Women and girls spend a lot of time talking about their problems. Most of the time they don’t want a solution to the problem, they just want to talk about how it makes them feel. These rants can turn into long analyses that get repeated over and over again. While this type of communication can make friends closer, it can also keep the complainer from feeling better about the problem.

A recent study of teenage girls conducted by Amanda Rose at the Univeristy of Missouri shows that those who vent to each other about their problems are more likely to develop depression and anxiety. The same is true when they become adult women who complain about their problems. While our culture now embraces talking out one’s problems, when the complaining becomes excessive, it can get psychologically risky for the complainer. This is because dwelling on a problem can reinforce small fears that the conflict has brought up, or even introducing new ones to make the person feel bad about themselves or make the situation seem more problematic than it really is.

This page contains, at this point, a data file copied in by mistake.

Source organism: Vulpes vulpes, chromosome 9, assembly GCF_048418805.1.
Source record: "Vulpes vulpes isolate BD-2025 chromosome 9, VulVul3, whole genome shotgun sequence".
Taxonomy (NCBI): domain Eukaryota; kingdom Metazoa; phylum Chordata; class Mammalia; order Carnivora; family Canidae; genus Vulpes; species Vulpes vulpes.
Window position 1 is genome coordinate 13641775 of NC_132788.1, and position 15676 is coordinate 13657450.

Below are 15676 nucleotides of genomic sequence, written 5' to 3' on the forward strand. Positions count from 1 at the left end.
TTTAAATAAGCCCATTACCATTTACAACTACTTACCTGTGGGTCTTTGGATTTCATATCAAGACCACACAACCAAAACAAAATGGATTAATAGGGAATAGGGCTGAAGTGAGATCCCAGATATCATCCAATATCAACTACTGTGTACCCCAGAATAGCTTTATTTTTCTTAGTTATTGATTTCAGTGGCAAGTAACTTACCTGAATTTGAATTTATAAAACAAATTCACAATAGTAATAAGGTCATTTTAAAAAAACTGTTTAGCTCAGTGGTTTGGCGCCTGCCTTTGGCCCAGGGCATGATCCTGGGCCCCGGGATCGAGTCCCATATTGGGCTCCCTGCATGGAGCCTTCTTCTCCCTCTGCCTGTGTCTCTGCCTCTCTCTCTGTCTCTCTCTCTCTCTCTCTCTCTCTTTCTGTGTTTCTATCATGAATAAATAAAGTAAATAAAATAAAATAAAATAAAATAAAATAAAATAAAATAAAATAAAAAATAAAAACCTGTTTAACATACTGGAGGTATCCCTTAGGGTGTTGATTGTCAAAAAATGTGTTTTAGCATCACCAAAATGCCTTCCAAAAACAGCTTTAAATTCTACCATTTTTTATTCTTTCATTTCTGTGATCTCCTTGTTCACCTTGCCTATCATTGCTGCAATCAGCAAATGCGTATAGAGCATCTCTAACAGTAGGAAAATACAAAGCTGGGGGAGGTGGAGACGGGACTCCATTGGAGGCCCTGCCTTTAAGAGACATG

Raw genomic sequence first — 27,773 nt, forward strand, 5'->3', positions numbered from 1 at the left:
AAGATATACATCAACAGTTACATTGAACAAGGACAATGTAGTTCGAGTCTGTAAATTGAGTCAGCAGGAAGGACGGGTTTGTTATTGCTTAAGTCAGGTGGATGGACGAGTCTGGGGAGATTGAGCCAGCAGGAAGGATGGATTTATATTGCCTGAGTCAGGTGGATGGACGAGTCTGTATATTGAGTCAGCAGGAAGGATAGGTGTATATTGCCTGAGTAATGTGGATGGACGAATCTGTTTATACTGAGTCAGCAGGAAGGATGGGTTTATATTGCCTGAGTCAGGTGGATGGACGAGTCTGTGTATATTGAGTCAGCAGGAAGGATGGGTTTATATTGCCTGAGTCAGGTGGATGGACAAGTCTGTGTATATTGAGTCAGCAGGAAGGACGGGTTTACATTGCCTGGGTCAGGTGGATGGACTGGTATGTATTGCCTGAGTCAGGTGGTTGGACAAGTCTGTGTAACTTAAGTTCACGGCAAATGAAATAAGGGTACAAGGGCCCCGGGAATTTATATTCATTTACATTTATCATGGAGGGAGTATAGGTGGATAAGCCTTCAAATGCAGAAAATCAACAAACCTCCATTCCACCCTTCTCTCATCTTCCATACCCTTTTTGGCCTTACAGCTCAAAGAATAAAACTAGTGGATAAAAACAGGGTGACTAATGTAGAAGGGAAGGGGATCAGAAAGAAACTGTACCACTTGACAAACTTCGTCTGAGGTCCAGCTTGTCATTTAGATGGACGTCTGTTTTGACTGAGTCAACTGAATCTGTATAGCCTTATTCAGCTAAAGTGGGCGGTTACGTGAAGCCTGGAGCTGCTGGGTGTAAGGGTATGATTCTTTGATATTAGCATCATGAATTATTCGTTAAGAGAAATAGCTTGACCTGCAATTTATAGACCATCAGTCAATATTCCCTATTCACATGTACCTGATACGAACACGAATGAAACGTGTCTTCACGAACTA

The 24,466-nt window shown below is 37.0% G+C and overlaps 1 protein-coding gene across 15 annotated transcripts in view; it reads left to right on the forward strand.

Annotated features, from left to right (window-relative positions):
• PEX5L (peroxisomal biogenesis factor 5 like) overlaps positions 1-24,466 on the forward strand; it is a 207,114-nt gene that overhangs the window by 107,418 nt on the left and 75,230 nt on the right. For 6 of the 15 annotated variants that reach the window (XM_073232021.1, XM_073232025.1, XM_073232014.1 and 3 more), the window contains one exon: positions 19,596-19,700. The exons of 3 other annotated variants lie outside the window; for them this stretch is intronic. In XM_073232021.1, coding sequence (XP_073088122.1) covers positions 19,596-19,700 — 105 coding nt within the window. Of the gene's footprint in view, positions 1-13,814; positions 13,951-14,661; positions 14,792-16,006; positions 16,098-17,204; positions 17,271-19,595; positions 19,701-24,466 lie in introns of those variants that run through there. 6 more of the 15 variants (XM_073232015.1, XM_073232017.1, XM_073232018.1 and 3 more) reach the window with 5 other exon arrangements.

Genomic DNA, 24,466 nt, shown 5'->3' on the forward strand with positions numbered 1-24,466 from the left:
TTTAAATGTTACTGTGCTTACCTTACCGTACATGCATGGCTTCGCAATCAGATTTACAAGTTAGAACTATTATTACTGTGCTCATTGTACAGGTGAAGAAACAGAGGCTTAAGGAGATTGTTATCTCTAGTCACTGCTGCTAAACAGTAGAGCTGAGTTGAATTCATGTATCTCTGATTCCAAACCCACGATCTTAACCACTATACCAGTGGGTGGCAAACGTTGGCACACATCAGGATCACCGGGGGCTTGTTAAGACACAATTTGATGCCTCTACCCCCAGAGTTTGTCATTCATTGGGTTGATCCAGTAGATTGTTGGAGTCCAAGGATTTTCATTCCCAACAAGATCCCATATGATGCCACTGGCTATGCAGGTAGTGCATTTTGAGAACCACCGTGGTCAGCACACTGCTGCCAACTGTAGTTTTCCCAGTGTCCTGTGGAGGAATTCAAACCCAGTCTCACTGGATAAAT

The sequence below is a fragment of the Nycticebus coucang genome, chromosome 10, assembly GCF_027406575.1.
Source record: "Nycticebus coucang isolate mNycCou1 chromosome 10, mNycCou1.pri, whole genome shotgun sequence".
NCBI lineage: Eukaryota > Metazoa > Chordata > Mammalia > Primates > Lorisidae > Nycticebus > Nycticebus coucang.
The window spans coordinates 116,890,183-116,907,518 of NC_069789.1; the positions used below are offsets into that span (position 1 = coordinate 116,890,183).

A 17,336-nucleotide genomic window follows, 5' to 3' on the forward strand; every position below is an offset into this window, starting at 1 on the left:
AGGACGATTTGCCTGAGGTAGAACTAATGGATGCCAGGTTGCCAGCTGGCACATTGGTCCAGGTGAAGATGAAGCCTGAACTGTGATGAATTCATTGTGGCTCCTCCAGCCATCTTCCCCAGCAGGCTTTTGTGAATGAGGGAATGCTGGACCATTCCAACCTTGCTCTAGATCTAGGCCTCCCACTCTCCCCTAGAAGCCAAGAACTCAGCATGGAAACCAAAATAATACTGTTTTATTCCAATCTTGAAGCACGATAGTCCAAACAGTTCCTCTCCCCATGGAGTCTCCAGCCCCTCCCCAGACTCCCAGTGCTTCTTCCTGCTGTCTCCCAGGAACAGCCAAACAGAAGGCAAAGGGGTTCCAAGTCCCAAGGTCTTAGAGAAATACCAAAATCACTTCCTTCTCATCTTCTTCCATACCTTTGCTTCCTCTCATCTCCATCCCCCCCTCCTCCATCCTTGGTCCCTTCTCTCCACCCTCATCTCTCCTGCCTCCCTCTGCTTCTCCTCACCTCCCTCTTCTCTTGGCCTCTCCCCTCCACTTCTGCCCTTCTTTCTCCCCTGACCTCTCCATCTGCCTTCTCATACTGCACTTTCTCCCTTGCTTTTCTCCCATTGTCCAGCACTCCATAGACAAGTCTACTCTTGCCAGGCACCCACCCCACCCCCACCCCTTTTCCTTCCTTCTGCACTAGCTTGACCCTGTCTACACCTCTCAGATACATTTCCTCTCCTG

The study also studied how men vent to their friends. They found that they tend not to analyze their problems as deeply as women. This is probably because women dwell more on relationship issues which create the most obsessive discussions. At the same time, women feel closer to their friends when they vent to them. The listener feels good to be trusted with hearing a personal problem, and the complainer is grateful for someone who will listen to them drone on and on. However, ranting over and over to the same people tends to cause that person to become the complainer of the group which can take a toll on friendships. The ideal time to talk about one’s problems is 15 minutes before it is suggested that the complainer just let it go.

For related articles visit http://www.msnbc.msn.com/id/20185446/from/RS.3/ and

http://www.mayoclinic.com/health/friendships/MH00125.

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